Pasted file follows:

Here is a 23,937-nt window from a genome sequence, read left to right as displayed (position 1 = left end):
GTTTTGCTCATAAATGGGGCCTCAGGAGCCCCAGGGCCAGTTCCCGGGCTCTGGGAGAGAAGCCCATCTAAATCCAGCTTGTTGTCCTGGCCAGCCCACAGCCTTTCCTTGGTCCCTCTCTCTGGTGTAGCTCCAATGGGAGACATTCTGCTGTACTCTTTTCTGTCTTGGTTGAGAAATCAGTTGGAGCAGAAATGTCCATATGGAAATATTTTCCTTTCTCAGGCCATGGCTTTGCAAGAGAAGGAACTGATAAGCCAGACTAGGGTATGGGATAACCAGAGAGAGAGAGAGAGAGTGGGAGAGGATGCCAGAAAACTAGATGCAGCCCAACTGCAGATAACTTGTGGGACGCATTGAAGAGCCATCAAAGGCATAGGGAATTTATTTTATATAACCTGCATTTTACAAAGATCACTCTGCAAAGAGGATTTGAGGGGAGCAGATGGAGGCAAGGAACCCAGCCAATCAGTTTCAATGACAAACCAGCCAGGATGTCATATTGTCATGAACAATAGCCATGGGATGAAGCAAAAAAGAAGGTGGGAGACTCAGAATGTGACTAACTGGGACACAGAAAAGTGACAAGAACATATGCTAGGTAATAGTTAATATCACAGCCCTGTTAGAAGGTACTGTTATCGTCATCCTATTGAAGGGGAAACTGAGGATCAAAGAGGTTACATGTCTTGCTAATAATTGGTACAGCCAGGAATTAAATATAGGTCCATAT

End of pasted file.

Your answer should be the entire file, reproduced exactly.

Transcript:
Here is a 23,937-nt window from a genome sequence, read left to right as displayed (position 1 = left end):
GTTTTGCTCATAAATGGGGCCTCAGGAGCCCCAGGGCCAGTTCCCGGGCTCTGGGAGAGAAGCCCATCTAAATCCAGCTTGTTGTCCTGGCCAGCCCACAGCCTTTCCTTGGTCCCTCTCTCTGGTGTAGCTCCAATGGGAGACATTCTGCTGTACTCTTTTCTGTCTTGGTTGAGAAATCAGTTGGAGCAGAAATGTCCATATGGAAATATTTTCCTTTCTCAGGCCATGGCTTTGCAAGAGAAGGAACTGATAAGCCAGACTAGGGTATGGGATAACCAGAGAGAGAGAGAGAGAGTGGGAGAGGATGCCAGAAAACTAGATGCAGCCCAACTGCAGATAACTTGTGGGACGCATTGAAGAGCCATCAAAGGCATAGGGAATTTATTTTATATAACCTGCATTTTACAAAGATCACTCTGCAAAGAGGATTTGAGGGGAGCAGATGGAGGCAAGGAACCCAGCCAATCAGTTTCAATGACAAACCAGCCAGGATGTCATATTGTCATGAACAATAGCCATGGGATGAAGCAAAAAAGAAGGTGGGAGACTCAGAATGTGACTAACTGGGACACAGAAAAGTGACAAGAACATATGCTAGGTAATAGTTAATATCACAGCCCTGTTAGAAGGTACTGTTATCGTCATCCTATTGAAGGGGAAACTGAGGATCAAAGAGGTTACATGTCTTGCTAATAATTGGTACAGCCAGGAATTAAATATAGGTCCATAT